“I always knew that this wasn’t always going to be my life — even if I had to stay in foster care until the time I was 18,” she said. “I always knew that once I was out of it, I was going to go to college, and I was going to make a name for myself and not have to live the way that I lived when I was younger.”

Yasmin suffered through three failed adoption processes, and she was almost ready to give up. She took a few months to collect herself then mustered up the courage to try again.

“I knew I could not stay in this system,” Yasmin said. “I wanted a family, and I know that’s what I needed, and I know what I can do for a family, and what they can do for me. I had come too far to give up.”

And then, she met the Snyders, who truly saw Yasmin, her heart and her determination.

“Yas is so resilient; it’s amazing,” Michelle said. “The fact that she went through all of this and believed in the process and never gave up makes me so proud of her and so thankful.”


Now in Winter Garden, Yasmin is thriving. 

In August, she began classes at Foundation Academy, where she currently holds a 3.75 GPA and enjoys reading and science. 

Like any change, the new school is an adjustment. 

“I have my good days and my bad days, but I love my school, and I always aim to do well,” Yasmin said. “It’s so weird, because in Miami, we would see a test or quiz every other week. Now we have multiple tests throughout the week. I feel like now I have a deeper understanding of what I’m learning and can apply that.”

Yasmin said she used to use school as an excuse to stay away from home as long as possible when she was in the system. Now, she looks forward to coming home to her family. 

“I had never had anyone to help me go through life, and my parents help me so much,” Yasmin said. “They taught me how to communicate, and they never raise their voice at me. Even if I get in trouble, I am always safe.”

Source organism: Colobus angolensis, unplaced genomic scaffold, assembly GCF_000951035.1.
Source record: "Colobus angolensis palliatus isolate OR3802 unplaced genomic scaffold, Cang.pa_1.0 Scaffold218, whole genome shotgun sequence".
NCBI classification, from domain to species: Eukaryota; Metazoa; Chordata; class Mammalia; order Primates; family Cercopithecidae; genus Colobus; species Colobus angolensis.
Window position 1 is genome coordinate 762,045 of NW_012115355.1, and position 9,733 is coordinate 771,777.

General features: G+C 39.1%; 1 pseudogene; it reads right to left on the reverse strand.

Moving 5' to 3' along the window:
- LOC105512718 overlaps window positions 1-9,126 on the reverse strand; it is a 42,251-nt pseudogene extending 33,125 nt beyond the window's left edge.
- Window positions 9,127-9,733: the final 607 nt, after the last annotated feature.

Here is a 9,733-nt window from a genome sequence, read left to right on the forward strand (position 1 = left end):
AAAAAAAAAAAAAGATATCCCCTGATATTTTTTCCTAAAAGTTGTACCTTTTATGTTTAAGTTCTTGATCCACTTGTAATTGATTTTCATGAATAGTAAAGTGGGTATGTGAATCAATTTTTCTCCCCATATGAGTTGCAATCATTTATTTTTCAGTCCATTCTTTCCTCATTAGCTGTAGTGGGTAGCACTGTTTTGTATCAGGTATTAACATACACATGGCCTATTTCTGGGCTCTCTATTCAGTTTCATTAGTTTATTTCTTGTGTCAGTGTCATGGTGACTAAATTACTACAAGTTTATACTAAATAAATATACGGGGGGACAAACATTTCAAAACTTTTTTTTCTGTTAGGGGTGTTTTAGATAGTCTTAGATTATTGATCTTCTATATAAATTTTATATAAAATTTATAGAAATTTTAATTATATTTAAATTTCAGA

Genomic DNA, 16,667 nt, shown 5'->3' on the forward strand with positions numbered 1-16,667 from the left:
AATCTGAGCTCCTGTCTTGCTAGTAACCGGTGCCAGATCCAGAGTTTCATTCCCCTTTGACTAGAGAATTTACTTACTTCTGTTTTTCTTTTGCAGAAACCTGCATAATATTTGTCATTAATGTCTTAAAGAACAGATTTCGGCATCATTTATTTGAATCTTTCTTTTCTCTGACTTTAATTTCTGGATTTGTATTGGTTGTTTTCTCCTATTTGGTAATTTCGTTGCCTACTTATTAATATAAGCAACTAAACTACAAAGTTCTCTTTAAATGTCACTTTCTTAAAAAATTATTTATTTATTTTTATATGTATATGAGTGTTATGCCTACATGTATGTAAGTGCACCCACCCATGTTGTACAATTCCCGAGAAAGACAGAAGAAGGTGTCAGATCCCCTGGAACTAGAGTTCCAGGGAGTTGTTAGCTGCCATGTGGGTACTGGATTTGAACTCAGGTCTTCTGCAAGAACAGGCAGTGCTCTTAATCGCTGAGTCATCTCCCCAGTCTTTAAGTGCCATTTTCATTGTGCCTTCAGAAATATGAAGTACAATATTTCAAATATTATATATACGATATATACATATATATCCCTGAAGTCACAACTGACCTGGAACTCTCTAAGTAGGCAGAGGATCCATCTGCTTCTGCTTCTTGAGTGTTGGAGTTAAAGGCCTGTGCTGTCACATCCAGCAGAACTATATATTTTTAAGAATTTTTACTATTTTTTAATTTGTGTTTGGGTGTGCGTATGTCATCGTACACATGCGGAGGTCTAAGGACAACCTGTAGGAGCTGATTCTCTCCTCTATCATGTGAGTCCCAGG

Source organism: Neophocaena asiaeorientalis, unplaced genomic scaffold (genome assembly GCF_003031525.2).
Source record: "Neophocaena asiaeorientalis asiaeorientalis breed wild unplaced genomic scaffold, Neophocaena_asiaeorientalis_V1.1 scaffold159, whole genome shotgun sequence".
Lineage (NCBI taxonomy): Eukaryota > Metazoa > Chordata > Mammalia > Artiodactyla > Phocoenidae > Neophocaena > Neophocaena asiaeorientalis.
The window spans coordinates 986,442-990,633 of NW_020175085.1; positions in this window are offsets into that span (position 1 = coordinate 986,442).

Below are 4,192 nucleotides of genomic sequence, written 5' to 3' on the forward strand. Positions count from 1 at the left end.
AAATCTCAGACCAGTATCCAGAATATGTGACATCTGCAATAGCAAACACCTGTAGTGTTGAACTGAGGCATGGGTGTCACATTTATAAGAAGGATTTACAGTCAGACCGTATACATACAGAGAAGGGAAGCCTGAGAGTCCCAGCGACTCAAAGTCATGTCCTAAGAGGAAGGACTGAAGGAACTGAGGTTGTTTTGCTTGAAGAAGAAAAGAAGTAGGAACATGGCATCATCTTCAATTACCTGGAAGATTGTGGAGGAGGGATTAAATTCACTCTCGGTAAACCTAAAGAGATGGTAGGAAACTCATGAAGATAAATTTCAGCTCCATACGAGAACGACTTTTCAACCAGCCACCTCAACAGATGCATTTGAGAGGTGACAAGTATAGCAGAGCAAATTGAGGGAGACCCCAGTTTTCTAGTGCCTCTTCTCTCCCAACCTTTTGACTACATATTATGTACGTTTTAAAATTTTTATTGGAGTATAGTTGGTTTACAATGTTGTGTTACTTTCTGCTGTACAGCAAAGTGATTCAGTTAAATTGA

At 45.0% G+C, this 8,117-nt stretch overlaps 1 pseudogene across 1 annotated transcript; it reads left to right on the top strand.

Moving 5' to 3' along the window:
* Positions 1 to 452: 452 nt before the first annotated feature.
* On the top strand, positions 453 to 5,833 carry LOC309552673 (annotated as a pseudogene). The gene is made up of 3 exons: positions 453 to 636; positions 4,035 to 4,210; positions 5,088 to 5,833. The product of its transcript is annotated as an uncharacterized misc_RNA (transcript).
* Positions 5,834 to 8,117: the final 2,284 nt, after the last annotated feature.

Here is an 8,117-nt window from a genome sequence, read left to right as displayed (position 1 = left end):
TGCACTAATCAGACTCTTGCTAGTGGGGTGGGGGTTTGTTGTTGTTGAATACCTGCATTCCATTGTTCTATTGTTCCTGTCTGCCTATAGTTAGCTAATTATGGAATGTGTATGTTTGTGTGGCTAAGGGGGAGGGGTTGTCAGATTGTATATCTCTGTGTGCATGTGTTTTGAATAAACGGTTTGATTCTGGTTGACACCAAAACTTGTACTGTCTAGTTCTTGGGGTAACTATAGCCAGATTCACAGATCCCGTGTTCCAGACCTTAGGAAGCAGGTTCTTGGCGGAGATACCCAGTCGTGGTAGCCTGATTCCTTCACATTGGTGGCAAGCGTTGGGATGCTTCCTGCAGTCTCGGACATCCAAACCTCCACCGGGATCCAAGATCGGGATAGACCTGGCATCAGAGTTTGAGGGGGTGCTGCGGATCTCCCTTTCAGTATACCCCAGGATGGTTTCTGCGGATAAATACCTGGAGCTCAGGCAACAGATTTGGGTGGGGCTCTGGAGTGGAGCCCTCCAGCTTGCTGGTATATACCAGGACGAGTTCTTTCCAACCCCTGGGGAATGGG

She is also a member of the school’s dance and cheer teams. 

“I feel like it helps bring out my personality more,” Yasmin said of cheerleading. “I do have a very cheery and upbeat personality, and cheer helps me get that energy out while also helping me exercise, make friends, maintain my flexibility and have fun.”

The 16-year-old already has gained popularity at her school, neighborhood and in the community. 

She is close with several foster families in the neighborhood and says she finally feels like she can open up about herself and not feel embarrassed. 

Yasmin is involved with Mosaic Church and volunteers frequently. She also joined the youth group.

“I want to be able to share my story to help other kids who are going through similar situations,” Yasmin said. “I found my forever family, and others can, too.”

To help find forever families for local children in foster care, click here



Annabelle Sikes

News Editor Annabelle Sikes was born in Boca Raton and moved to Orlando in 2018 to attend the University of Central Florida. She graduated from UCF in May 2021 with a bachelor’s degree in journalism and a minor in sociology. Her past journalism experiences include serving as a web producer at the Orlando Sentinel, a reporter at The Community Paper, managing editor for NSM Today, digital manager at Centric Magazine and as an intern for the Orlando Weekly.